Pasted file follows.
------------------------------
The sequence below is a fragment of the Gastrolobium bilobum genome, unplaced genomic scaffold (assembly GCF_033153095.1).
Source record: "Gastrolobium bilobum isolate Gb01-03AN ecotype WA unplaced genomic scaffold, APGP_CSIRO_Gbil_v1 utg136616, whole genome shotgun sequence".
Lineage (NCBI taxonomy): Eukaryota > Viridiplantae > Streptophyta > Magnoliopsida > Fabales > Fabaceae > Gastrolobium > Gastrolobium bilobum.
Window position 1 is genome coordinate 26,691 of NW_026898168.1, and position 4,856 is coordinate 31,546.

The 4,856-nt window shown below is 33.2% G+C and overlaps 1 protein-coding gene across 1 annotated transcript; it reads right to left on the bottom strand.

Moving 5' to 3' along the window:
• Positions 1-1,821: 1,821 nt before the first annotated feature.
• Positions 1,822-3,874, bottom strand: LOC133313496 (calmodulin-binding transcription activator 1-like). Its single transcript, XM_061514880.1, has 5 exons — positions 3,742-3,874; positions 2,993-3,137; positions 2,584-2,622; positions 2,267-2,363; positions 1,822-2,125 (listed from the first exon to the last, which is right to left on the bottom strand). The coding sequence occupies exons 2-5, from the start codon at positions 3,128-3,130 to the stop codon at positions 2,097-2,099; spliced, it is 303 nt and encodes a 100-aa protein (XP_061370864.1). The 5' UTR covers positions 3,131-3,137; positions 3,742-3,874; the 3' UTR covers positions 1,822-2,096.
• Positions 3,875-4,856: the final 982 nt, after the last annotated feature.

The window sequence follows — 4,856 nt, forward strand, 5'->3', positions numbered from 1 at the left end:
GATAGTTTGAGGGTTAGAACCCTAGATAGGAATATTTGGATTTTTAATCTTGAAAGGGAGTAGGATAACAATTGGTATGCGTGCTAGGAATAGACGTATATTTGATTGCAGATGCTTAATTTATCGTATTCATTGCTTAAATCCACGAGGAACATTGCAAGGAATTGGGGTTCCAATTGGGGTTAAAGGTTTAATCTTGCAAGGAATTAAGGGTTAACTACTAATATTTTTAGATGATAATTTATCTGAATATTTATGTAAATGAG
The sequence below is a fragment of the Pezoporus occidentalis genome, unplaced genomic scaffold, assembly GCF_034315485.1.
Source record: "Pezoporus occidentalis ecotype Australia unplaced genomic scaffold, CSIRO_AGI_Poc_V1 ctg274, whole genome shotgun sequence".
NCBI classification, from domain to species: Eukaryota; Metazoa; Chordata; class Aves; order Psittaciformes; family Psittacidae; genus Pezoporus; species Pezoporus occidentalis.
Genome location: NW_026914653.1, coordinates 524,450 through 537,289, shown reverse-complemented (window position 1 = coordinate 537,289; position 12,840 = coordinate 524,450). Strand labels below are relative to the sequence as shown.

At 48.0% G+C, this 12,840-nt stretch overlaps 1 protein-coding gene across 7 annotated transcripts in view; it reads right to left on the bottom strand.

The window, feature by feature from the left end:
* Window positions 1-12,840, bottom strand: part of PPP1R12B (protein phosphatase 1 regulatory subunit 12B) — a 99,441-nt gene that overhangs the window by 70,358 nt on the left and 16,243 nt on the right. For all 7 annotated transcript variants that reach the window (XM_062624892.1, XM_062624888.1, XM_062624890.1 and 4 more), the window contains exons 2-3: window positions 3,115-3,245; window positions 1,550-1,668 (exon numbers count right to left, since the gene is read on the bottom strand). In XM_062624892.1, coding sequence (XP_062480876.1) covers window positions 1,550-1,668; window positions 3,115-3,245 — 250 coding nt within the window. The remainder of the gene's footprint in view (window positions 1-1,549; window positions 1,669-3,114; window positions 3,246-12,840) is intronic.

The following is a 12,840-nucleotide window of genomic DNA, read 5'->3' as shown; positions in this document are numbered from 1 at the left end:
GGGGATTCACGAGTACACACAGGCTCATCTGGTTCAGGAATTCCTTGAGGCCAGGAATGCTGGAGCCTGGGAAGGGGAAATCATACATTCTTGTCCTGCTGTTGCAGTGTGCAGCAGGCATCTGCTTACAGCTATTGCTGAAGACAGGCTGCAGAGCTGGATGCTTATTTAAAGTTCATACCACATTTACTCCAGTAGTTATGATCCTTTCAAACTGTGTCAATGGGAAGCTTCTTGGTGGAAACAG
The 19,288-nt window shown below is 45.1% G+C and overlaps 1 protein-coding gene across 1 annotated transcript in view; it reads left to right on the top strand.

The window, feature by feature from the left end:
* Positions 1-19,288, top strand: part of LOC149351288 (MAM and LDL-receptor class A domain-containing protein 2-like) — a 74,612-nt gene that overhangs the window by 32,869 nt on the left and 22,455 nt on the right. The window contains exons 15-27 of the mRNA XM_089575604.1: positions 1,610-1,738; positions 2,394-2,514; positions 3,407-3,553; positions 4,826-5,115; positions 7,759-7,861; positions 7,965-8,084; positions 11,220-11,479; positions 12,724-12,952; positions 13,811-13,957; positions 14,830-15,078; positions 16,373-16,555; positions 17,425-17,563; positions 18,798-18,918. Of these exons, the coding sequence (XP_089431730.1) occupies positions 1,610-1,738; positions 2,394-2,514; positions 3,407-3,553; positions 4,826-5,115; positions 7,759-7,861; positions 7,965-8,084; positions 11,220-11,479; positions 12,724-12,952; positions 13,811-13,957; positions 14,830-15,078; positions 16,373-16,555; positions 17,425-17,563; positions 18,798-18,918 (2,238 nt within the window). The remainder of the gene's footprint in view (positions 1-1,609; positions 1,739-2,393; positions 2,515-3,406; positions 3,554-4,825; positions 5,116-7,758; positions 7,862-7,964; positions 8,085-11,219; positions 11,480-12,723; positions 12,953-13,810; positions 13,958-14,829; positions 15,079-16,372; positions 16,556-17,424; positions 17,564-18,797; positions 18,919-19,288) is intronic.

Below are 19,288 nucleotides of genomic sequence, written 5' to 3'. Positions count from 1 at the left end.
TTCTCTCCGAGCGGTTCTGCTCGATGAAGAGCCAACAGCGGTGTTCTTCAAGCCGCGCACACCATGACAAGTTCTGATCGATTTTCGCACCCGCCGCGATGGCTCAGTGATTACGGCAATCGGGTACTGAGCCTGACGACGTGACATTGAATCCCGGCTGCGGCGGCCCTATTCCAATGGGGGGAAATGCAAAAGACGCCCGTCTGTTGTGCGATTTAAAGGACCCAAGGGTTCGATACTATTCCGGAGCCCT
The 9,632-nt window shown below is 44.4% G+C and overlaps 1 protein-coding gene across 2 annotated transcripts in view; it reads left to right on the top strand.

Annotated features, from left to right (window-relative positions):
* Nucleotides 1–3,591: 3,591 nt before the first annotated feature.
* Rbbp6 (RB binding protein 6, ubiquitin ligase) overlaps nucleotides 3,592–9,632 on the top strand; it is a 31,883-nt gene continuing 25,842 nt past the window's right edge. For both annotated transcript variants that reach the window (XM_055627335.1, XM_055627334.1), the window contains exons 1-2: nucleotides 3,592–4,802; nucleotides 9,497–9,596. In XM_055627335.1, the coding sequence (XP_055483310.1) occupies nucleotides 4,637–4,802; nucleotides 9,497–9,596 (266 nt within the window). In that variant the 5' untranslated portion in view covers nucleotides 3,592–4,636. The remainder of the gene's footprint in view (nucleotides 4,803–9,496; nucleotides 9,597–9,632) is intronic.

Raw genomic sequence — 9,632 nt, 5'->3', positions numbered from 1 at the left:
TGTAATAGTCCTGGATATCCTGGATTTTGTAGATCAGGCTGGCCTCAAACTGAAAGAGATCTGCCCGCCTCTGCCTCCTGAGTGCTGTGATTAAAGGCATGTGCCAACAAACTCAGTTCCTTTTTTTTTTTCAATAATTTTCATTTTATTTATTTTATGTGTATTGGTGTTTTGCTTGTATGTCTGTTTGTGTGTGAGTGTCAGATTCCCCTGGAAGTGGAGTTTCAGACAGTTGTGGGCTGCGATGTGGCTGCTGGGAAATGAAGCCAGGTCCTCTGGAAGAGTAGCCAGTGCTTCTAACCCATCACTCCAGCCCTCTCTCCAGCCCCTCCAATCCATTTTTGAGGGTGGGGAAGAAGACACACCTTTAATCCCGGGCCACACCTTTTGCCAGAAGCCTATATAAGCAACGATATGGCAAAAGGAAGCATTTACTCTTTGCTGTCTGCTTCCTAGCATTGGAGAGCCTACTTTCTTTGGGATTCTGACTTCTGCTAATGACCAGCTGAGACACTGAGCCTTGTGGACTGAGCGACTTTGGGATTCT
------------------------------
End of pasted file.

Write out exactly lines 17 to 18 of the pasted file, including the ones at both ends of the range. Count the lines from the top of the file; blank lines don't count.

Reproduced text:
The window, feature by feature from the left end:
* Window positions 1-12,840, bottom strand: part of PPP1R12B (protein phosphatase 1 regulatory subunit 12B) — a 99,441-nt gene that overhangs the window by 70,358 nt on the left and 16,243 nt on the right. For all 7 annotated transcript variants that reach the window (XM_062624892.1, XM_062624888.1, XM_062624890.1 and 4 more), the window contains exons 2-3: window positions 3,115-3,245; window positions 1,550-1,668 (exon numbers count right to left, since the gene is read on the bottom strand). In XM_062624892.1, coding sequence (XP_062480876.1) covers window positions 1,550-1,668; window positions 3,115-3,245 — 250 coding nt within the window. The remainder of the gene's footprint in view (window positions 1-1,549; window positions 1,669-3,114; window positions 3,246-12,840) is intronic.